ShareThis Page
Penn-Trafford

Penn Area Library offers classical-music appreciation course

Patrick Varine
| Monday, Aug. 13, 2018, 11:33 a.m.
Kim Stepinsky | For the Tribune-Review

Live music can be very powerful, and there are few better examples than a full orchestra launching into a well-composed piece of classical music.

Residents with an interest can learn more about classical music at a fall “mini-music-appreciation” course at the Penn Area Library in Harrison City.

“Classical Encounters,” presented by Westmoreland Symphony Orchestra Director Morrie Brand, is a four-class course designed to introduce people to the world of classical music or, for those somewhat familiar, serve as a refresher.

It will be Sept. 17 and 24, and Oct. 1 and 8 at the library , 2001 Municipal Court in Harrison City.

The course is limited to 12 students and advance registration is required by calling 724-744-4414. Registration is $10, but it will be returned at the end of the course.

Brand is a former college music professor and professional musician with the St. Paul Chamber Orchestra. He served as the WSO’s managing director from 2000 to 2017.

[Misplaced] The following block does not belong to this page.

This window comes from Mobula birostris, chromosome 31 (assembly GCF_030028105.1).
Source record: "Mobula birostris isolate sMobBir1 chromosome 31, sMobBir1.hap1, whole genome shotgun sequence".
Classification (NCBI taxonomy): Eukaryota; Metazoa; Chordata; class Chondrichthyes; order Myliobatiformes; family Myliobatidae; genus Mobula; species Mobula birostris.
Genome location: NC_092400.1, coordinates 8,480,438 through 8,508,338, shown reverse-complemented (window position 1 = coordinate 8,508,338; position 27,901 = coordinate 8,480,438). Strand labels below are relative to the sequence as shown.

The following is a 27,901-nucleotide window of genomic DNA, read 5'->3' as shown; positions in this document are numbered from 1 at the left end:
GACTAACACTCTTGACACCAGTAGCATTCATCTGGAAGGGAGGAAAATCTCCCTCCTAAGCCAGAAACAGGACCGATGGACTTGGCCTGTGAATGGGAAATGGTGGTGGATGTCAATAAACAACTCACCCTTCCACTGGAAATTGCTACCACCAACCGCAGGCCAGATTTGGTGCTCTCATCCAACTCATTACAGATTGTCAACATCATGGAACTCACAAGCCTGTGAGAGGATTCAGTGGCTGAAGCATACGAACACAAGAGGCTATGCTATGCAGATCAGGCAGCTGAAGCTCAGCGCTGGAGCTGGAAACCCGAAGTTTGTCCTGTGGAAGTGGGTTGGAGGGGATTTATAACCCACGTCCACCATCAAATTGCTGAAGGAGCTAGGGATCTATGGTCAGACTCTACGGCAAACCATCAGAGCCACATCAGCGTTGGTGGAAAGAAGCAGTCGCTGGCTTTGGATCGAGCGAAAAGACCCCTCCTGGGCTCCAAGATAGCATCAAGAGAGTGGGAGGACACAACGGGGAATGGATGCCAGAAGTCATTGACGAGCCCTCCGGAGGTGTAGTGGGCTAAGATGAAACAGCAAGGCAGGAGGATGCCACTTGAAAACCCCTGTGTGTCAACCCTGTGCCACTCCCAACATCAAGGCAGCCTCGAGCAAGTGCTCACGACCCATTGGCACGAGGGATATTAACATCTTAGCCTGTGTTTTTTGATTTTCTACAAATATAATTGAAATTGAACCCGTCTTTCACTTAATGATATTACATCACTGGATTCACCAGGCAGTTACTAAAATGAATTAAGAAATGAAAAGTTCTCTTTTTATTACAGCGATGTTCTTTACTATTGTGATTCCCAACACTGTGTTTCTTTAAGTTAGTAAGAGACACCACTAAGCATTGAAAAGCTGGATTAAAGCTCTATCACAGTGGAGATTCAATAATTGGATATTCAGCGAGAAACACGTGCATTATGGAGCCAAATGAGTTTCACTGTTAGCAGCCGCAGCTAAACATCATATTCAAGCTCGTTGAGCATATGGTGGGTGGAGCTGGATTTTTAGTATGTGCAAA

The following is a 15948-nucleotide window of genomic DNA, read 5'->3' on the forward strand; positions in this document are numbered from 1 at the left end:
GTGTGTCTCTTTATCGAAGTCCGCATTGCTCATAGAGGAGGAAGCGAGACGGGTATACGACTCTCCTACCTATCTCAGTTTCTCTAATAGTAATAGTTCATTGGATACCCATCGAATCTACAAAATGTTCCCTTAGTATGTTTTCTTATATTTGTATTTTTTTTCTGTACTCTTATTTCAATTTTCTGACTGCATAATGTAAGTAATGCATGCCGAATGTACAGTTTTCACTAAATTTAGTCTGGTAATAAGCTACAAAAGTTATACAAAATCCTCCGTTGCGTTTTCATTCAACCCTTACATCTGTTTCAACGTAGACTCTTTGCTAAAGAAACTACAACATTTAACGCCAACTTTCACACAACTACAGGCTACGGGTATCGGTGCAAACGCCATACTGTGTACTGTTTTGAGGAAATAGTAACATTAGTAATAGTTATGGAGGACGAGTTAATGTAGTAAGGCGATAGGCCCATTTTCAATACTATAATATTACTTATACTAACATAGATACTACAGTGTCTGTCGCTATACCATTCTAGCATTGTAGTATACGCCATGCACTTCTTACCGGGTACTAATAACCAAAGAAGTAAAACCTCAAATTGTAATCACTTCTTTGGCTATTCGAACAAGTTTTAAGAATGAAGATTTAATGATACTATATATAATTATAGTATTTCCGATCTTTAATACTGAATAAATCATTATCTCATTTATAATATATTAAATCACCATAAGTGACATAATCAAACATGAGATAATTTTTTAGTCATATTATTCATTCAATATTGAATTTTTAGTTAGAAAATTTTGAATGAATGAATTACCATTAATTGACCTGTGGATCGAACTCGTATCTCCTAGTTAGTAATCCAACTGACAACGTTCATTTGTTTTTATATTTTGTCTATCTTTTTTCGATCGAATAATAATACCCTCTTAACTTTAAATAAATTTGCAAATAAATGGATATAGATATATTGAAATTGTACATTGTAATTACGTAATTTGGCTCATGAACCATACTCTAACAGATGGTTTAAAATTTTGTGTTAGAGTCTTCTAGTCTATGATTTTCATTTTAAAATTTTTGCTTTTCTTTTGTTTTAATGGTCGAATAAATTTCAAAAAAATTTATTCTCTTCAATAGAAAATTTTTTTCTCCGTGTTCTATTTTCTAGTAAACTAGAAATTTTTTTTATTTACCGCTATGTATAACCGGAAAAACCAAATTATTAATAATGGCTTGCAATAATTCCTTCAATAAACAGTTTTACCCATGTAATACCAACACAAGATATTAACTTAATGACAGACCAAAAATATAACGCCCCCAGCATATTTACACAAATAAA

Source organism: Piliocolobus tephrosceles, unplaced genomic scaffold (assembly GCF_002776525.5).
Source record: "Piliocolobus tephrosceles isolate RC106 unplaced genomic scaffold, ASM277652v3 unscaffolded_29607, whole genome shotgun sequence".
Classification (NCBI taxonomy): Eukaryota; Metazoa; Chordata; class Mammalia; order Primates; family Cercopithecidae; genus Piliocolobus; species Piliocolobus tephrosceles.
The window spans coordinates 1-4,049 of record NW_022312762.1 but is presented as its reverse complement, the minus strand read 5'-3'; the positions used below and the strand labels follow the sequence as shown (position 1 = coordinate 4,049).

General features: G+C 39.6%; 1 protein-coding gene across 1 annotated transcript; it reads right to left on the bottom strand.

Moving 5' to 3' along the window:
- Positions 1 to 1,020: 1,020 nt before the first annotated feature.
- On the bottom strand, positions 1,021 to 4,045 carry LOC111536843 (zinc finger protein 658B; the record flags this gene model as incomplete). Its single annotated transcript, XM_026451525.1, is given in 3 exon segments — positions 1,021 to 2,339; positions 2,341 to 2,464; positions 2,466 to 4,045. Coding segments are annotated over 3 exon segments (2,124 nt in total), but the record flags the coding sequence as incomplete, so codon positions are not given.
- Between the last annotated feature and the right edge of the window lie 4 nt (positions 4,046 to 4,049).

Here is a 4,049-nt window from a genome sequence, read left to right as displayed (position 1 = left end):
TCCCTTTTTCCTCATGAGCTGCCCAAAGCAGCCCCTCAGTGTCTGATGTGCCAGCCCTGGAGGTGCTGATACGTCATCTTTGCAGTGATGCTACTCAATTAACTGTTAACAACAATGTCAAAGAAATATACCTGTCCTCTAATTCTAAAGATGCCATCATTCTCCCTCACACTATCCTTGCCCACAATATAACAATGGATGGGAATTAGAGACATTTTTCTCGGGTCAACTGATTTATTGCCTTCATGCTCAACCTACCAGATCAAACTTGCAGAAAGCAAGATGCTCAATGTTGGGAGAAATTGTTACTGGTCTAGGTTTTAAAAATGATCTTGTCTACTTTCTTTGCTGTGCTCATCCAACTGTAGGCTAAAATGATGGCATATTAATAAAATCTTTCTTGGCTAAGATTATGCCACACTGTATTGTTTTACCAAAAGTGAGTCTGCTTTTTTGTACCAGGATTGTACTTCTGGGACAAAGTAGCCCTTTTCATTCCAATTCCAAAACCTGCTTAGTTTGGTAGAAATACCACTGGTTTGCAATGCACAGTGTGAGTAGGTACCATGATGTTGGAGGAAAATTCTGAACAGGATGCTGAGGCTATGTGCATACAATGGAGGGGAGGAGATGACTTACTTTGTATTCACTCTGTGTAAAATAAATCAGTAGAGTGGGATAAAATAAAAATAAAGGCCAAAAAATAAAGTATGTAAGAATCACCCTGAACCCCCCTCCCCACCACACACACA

Patrick Varine is a Tribune-Review staff writer. You can contact Patrick at 724-850-2862, pvarine@tribweb.com or via Twitter @MurrysvilleStar.

TribLIVE commenting policy

You are solely responsible for your comments and by using TribLive.com you agree to our Terms of Service.

We moderate comments. Our goal is to provide substantive commentary for a general readership. By screening submissions, we provide a space where readers can share intelligent and informed commentary that enhances the quality of our news and information.

While most comments will be posted if they are on-topic and not abusive, moderating decisions are subjective. We will make them as carefully and consistently as we can. Because of the volume of reader comments, we cannot review individual moderation decisions with readers.

We value thoughtful comments representing a range of views that make their point quickly and politely. We make an effort to protect discussions from repeated comments either by the same reader or different readers

We follow the same standards for taste as the daily newspaper. A few things we won't tolerate: personal attacks, obscenity, vulgarity, profanity (including expletives and letters followed by dashes), commercial promotion, impersonations, incoherence, proselytizing and SHOUTING. Don't include URLs to Web sites.

We do not edit comments. They are either approved or deleted. We reserve the right to edit a comment that is quoted or excerpted in an article. In this case, we may fix spelling and punctuation.

We welcome strong opinions and criticism of our work, but we don't want comments to become bogged down with discussions of our policies and we will moderate accordingly.

We appreciate it when readers and people quoted in articles or blog posts point out errors of fact or emphasis and will investigate all assertions. But these suggestions should be sent via e-mail. To avoid distracting other readers, we won't publish comments that suggest a correction. Instead, corrections will be made in a blog post or in an article.

click me